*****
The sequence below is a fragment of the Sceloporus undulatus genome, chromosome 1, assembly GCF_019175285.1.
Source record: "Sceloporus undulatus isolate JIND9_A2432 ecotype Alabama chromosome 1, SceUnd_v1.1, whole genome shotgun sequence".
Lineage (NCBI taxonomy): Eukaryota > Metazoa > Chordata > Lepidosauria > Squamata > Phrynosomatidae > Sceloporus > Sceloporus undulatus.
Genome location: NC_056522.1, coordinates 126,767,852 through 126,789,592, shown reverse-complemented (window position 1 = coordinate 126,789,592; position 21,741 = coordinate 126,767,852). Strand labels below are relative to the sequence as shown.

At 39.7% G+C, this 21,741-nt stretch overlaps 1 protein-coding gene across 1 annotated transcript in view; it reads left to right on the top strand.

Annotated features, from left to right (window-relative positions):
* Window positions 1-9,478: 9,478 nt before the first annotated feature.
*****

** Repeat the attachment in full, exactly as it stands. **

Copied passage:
The sequence below is a fragment of the Sceloporus undulatus genome, chromosome 1, assembly GCF_019175285.1.
Source record: "Sceloporus undulatus isolate JIND9_A2432 ecotype Alabama chromosome 1, SceUnd_v1.1, whole genome shotgun sequence".
Lineage (NCBI taxonomy): Eukaryota > Metazoa > Chordata > Lepidosauria > Squamata > Phrynosomatidae > Sceloporus > Sceloporus undulatus.
Genome location: NC_056522.1, coordinates 126,767,852 through 126,789,592, shown reverse-complemented (window position 1 = coordinate 126,789,592; position 21,741 = coordinate 126,767,852). Strand labels below are relative to the sequence as shown.

At 39.7% G+C, this 21,741-nt stretch overlaps 1 protein-coding gene across 1 annotated transcript in view; it reads left to right on the top strand.

Annotated features, from left to right (window-relative positions):
* Window positions 1-9,478: 9,478 nt before the first annotated feature.